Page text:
We’re hearing a lot about the essential fatty acids omega-3, 6, and 9, with omega-3 in particular being promoted in some quarters as the new miracle supplement that can do everything except wash your windows. So what’s it all about?
Fats are named according to their chemical structure (the way they’re ‘built’), and unsaturated fats, on the whole, are what we call ‘good’ fats. The differences between their molecular configurations are what provide differing health effects and the reason for achieving the right balance.
Omega-3 and omega-6 are both polyunsaturated fatty acids, essential components of our diets because our bodies themselves can’t produce them. Omega-9 fatty acids are from a family of monounsaturated fats, and are also nutritionally beneficial; they however can be manufactured by our bodies from other sources. Omega-3, omega-6, and omega-9 fatty acids serve different functions in our bodies, and there’s clear evidence that a balanced proportion of them all is necessary for overall health and wellness. Most experts recommend that adults should receive between twenty and thirty-five percent of energy from dietary fats, avoiding saturated (‘bad’) fats and increasing ‘good’ ones, especially omega-3 fatty acids.
Omega-3 is found mainly in oily fish like salmon, sardines, anchovies, tuna and herring and in oils like rapeseed, evening primrose and walnut, as well as in eggs, meat, milk and cheese. Omega-3 fatty acids are anti-inflammatory, providing protection against heart disease, arthritis, and skin conditions. They promote healthy development and functioning of our brains and cellular systems, and boost our immune systems. Symptoms of omega-3 deficiency include fatigue, poor memory, dry skin, and poor circulation.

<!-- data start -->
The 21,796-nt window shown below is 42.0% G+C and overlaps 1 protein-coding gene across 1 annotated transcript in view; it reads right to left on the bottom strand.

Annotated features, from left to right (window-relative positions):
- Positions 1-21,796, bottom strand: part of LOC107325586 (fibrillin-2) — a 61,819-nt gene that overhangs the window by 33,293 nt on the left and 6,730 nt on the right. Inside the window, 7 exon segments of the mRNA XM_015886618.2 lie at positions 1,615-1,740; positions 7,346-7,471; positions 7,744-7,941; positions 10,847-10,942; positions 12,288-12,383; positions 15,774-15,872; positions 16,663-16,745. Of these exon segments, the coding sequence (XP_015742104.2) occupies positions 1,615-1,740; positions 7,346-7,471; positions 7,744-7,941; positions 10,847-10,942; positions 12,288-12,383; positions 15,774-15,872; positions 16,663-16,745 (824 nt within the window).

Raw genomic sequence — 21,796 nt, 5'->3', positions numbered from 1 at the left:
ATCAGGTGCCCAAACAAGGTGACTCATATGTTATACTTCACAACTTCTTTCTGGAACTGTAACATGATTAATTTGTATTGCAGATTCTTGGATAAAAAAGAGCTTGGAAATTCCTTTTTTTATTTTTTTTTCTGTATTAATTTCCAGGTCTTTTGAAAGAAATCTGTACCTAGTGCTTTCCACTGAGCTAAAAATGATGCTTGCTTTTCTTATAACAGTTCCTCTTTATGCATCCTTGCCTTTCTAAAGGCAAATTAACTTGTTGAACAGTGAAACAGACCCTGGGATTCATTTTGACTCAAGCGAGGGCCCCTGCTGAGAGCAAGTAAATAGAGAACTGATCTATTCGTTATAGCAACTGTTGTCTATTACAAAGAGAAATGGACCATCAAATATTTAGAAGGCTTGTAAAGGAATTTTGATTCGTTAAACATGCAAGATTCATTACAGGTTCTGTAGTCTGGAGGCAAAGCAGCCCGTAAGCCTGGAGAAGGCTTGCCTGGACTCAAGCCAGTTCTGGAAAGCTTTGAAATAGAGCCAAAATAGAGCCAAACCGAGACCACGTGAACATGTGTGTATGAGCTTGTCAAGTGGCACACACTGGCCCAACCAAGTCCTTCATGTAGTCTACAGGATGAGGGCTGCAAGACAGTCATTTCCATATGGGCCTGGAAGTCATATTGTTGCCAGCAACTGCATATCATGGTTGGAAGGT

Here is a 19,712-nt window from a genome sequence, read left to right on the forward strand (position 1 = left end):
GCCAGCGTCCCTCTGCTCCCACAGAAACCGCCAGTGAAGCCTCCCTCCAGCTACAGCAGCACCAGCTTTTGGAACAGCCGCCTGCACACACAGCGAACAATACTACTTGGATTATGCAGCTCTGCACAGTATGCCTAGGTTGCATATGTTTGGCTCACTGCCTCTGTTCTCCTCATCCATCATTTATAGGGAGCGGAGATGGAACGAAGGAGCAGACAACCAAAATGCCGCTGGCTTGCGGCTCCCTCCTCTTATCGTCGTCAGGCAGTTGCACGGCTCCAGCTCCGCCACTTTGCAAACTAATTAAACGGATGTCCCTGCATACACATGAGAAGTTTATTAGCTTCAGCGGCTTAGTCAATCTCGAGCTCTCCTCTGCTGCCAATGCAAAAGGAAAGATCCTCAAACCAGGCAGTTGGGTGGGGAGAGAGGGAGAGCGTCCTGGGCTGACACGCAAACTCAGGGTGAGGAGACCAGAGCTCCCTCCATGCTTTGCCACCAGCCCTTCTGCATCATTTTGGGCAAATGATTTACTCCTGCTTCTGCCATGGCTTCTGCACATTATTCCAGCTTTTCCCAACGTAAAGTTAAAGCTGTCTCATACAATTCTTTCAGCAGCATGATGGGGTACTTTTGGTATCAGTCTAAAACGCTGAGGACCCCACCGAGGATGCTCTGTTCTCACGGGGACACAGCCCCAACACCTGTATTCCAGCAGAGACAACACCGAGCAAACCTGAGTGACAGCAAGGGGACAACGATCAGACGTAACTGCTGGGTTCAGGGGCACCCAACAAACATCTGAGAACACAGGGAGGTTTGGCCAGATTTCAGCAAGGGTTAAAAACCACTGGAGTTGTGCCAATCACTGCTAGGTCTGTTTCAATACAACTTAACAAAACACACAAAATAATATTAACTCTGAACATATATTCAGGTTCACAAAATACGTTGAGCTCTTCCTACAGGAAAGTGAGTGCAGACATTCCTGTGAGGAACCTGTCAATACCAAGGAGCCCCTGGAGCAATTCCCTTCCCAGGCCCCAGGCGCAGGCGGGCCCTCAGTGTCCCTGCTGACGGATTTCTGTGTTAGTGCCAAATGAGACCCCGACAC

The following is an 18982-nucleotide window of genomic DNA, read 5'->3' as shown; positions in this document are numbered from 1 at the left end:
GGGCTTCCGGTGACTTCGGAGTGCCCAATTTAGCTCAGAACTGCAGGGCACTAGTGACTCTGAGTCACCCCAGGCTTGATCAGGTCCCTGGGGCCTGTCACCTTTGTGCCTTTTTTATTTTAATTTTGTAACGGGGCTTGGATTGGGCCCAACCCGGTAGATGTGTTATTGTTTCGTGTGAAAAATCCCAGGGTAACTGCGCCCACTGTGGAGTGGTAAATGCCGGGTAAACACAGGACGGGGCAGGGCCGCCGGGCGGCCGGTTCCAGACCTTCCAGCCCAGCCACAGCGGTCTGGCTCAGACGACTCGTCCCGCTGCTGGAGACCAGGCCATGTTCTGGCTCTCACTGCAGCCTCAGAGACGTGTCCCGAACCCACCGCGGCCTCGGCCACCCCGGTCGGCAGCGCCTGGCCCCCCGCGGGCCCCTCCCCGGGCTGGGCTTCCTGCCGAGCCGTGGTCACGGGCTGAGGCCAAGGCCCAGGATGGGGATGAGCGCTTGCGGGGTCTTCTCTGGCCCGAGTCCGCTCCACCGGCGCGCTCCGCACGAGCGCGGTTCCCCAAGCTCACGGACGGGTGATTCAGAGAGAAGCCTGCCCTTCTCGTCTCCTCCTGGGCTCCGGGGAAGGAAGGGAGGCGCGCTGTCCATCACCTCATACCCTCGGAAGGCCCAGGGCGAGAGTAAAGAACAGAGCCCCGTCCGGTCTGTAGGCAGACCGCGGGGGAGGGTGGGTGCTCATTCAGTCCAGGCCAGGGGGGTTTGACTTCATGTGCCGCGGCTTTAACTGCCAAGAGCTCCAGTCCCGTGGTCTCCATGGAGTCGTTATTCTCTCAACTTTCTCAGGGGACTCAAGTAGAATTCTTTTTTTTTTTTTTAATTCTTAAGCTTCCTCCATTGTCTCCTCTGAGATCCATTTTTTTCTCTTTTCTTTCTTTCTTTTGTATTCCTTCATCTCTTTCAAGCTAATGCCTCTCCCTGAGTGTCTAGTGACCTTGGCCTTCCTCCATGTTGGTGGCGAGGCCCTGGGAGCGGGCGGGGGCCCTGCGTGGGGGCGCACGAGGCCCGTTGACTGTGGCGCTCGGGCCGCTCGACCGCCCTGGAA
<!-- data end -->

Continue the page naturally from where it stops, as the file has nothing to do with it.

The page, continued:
Omega-6 fatty acids, on the other hand, though necessary, can cause inflammation if consumed in large quantities, and the correct ratio of omega-3 to omega-6 is crucial to maintaining optimal health. Too much omega-6 prevents the body from metabolising omega-3 effectively, making our cells slow and sluggish.
In the average modern Western diet, we consume almost twenty times more omega-6 fatty acids than omega-3 – whereas the diet of the Japanese, who are one of the healthiest populations on the planet, comes close to a ratio of 4:1. Numerous studies have shown that people who eat in this way are less likely to develop heart disease. A further problem is that modern methods of food production actually reduce the amount of naturally occurring omega-3 fats in our food – animals that graze on grass have higher concentrations in their meat than those which are grain-fed.
And what about omega-9 fatty acids? Experts recommend that eighty percent of the fat we consume should be in the form of omega-9, found mainly in olive oil, canola oil, peanut oil, and sunflower oil. Omega-9s are thought to help lower ‘bad’ cholesterol and raise ‘good’ cholesterol, and may also play a role in controlling blood sugar levels. However, omega-9s are described as ‘non-essential’, because our bodies can synthesise them from other things we eat.
So what does all this actually mean? Medical experts agree that the bottom line is we need more omega-3s, and possibly omega-9s, but almost no extra omega-6s as we’re getting more than enough of them already. If you decide to use a supplement, check with your doctor first, and choose those made by reputable companies who certify that their products are free of heavy metals like mercury, lead, and cadmium. The best way to be sure you’re getting enough of the right omega oils is to switch to a more ‘Mediterranean’ diet, and include oily fish two or three times a week. Organically produced foods contain higher levels of naturally occurring omega-3s, so this is another reason to choose food that is local, organic, minimally-processed, and in season.
Like most things in life, balance and moderation are the key when it comes to your omega oils!